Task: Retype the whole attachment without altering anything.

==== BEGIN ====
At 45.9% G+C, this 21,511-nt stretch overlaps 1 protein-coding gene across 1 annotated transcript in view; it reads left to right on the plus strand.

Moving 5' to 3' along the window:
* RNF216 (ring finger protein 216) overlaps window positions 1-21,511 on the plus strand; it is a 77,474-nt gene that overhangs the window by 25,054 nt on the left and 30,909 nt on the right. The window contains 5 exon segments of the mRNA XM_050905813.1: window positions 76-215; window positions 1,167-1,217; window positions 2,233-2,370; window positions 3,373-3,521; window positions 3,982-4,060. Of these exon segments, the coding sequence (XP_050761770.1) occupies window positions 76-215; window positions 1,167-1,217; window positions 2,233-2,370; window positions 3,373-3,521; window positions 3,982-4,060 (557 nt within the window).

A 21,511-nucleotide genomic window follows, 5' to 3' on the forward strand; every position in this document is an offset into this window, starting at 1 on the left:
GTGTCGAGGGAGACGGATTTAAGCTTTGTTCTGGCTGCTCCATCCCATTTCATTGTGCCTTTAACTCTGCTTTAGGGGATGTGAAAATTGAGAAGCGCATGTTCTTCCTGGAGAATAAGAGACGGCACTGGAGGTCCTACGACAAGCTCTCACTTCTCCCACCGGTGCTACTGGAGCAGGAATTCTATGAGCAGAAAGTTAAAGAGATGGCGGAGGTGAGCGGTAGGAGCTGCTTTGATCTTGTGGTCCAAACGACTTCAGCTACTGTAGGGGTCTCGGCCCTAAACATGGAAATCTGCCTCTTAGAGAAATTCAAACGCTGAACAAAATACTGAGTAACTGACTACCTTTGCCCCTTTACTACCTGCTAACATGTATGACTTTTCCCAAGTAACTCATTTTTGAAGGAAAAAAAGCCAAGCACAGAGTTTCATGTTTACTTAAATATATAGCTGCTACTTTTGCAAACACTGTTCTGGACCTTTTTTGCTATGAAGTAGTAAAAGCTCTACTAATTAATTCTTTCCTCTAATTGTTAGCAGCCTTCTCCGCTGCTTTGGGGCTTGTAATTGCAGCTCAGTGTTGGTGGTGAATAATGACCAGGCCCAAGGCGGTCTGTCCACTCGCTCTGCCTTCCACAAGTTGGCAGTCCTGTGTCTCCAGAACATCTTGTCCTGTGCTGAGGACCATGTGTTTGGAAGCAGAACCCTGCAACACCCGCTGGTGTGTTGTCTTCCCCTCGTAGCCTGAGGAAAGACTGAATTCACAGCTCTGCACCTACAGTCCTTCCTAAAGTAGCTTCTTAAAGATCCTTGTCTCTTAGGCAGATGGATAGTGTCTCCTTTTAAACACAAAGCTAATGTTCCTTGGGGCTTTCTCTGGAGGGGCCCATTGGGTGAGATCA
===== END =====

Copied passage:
At 45.9% G+C, this 21,511-nt stretch overlaps 1 protein-coding gene across 1 annotated transcript in view; it reads left to right on the plus strand.

Moving 5' to 3' along the window:
* RNF216 (ring finger protein 216) overlaps window positions 1-21,511 on the plus strand; it is a 77,474-nt gene that overhangs the window by 25,054 nt on the left and 30,909 nt on the right. The window contains 5 exon segments of the mRNA XM_050905813.1: window positions 76-215; window positions 1,167-1,217; window positions 2,233-2,370; window positions 3,373-3,521; window positions 3,982-4,060. Of these exon segments, the coding sequence (XP_050761770.1) occupies window positions 76-215; window positions 1,167-1,217; window positions 2,233-2,370; window positions 3,373-3,521; window positions 3,982-4,060 (557 nt within the window).

A 21,511-nucleotide genomic window follows, 5' to 3' on the forward strand; every position in this document is an offset into this window, starting at 1 on the left:
GTGTCGAGGGAGACGGATTTAAGCTTTGTTCTGGCTGCTCCATCCCATTTCATTGTGCCTTTAACTCTGCTTTAGGGGATGTGAAAATTGAGAAGCGCATGTTCTTCCTGGAGAATAAGAGACGGCACTGGAGGTCCTACGACAAGCTCTCACTTCTCCCACCGGTGCTACTGGAGCAGGAATTCTATGAGCAGAAAGTTAAAGAGATGGCGGAGGTGAGCGGTAGGAGCTGCTTTGATCTTGTGGTCCAAACGACTTCAGCTACTGTAGGGGTCTCGGCCCTAAACATGGAAATCTGCCTCTTAGAGAAATTCAAACGCTGAACAAAATACTGAGTAACTGACTACCTTTGCCCCTTTACTACCTGCTAACATGTATGACTTTTCCCAAGTAACTCATTTTTGAAGGAAAAAAAGCCAAGCACAGAGTTTCATGTTTACTTAAATATATAGCTGCTACTTTTGCAAACACTGTTCTGGACCTTTTTTGCTATGAAGTAGTAAAAGCTCTACTAATTAATTCTTTCCTCTAATTGTTAGCAGCCTTCTCCGCTGCTTTGGGGCTTGTAATTGCAGCTCAGTGTTGGTGGTGAATAATGACCAGGCCCAAGGCGGTCTGTCCACTCGCTCTGCCTTCCACAAGTTGGCAGTCCTGTGTCTCCAGAACATCTTGTCCTGTGCTGAGGACCATGTGTTTGGAAGCAGAACCCTGCAACACCCGCTGGTGTGTTGTCTTCCCCTCGTAGCCTGAGGAAAGACTGAATTCACAGCTCTGCACCTACAGTCCTTCCTAAAGTAGCTTCTTAAAGATCCTTGTCTCTTAGGCAGATGGATAGTGTCTCCTTTTAAACACAAAGCTAATGTTCCTTGGGGCTTTCTCTGGAGGGGCCCATTGGGTGAGATCA